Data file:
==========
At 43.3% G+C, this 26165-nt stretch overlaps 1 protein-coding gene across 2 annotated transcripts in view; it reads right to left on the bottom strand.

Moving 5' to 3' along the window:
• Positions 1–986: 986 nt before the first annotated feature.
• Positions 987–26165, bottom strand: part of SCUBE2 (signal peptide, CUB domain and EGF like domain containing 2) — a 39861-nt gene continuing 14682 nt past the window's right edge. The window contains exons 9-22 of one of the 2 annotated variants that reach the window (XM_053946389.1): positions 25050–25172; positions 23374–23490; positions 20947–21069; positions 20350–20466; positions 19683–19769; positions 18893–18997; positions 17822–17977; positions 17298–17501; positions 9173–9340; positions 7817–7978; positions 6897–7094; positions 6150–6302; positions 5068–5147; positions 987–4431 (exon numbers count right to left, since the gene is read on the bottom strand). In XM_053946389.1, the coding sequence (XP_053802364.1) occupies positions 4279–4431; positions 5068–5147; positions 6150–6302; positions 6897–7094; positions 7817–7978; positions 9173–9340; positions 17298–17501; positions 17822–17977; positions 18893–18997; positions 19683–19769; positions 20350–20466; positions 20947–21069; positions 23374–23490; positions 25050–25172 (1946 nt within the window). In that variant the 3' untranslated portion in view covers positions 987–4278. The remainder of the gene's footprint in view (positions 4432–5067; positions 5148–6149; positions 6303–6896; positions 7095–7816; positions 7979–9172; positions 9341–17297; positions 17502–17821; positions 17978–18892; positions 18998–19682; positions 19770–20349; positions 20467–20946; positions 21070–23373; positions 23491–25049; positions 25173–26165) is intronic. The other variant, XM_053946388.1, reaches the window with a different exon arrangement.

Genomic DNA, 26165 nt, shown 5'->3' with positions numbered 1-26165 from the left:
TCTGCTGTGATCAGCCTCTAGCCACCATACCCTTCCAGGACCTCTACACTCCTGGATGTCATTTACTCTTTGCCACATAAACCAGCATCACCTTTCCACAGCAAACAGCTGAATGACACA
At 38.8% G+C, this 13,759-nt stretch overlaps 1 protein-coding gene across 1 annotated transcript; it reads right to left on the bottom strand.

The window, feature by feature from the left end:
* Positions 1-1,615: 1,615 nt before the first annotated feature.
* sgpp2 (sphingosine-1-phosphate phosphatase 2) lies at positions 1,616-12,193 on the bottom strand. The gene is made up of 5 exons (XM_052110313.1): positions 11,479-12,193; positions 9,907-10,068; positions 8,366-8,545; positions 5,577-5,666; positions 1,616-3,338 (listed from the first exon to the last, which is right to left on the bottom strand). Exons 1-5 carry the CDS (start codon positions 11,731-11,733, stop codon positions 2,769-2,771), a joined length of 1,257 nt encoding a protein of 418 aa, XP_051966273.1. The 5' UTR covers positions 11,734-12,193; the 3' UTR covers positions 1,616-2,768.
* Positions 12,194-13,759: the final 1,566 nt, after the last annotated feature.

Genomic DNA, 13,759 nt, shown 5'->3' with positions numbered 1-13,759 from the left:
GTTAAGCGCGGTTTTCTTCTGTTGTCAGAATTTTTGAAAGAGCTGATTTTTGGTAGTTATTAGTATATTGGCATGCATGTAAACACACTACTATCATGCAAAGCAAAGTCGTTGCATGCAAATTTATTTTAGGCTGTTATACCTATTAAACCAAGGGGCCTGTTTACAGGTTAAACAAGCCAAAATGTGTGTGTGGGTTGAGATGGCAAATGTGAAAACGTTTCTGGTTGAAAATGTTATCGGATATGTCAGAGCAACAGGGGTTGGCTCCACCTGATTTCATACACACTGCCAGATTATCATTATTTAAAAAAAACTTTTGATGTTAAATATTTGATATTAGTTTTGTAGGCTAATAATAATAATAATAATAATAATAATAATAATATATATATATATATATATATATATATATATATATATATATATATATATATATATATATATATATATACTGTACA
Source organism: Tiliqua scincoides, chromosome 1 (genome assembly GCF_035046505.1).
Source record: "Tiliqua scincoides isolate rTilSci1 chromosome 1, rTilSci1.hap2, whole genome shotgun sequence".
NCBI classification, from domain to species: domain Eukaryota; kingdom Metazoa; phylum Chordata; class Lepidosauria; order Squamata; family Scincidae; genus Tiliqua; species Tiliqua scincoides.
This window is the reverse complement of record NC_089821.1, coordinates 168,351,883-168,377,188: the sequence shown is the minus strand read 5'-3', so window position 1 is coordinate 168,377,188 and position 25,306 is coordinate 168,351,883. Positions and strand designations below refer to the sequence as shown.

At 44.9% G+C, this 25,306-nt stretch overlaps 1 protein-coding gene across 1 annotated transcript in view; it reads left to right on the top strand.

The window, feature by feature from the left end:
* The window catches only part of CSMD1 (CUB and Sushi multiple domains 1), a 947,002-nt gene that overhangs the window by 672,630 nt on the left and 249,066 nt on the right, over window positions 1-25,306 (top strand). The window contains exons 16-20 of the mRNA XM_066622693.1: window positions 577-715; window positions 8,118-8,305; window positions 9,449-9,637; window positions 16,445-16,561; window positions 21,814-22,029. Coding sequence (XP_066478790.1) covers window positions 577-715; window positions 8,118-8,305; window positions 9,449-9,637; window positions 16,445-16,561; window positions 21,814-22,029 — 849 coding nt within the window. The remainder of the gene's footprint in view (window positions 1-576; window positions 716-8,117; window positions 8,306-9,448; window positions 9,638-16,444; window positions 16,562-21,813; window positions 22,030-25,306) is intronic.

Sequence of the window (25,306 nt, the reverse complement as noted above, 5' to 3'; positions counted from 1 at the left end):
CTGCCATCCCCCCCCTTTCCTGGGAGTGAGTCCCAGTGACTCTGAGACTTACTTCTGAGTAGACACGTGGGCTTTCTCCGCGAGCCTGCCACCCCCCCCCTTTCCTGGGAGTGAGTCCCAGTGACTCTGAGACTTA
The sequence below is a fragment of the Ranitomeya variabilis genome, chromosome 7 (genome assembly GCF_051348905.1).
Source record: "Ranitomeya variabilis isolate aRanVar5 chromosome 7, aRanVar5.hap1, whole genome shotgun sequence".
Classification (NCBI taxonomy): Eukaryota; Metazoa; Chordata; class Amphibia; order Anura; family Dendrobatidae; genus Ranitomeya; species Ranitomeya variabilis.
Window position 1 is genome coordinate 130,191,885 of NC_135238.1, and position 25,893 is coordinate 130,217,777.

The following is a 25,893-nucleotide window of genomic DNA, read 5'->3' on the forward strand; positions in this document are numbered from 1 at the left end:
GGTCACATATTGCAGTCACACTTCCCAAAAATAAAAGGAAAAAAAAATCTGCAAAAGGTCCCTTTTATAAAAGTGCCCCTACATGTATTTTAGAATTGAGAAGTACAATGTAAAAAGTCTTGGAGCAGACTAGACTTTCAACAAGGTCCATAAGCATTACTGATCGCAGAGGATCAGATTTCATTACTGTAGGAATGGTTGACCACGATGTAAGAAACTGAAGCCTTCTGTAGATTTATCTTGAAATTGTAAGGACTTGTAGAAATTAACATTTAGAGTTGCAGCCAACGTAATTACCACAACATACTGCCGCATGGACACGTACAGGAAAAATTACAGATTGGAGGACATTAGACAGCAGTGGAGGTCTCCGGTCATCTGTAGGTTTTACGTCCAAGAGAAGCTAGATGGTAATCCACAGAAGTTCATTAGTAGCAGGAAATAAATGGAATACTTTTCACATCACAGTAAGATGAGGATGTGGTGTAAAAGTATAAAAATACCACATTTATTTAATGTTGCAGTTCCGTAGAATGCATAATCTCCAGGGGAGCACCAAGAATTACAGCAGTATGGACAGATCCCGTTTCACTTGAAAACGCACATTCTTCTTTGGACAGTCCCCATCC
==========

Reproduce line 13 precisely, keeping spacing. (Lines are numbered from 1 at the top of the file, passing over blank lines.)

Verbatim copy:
GTTAAGCGCGGTTTTCTTCTGTTGTCAGAATTTTTGAAAGAGCTGATTTTTGGTAGTTATTAGTATATTGGCATGCATGTAAACACACTACTATCATGCAAAGCAAAGTCGTTGCATGCAAATTTATTTTAGGCTGTTATACCTATTAAACCAAGGGGCCTGTTTACAGGTTAAACAAGCCAAAATGTGTGTGTGGGTTGAGATGGCAAATGTGAAAACGTTTCTGGTTGAAAATGTTATCGGATATGTCAGAGCAACAGGGGTTGGCTCCACCTGATTTCATACACACTGCCAGATTATCATTATTTAAAAAAAACTTTTGATGTTAAATATTTGATATTAGTTTTGTAGGCTAATAATAATAATAATAATAATAATAATAATAATATATATATATATATATATATATATATATATATATATATATATATATATATATATATATATATATATACTGTACA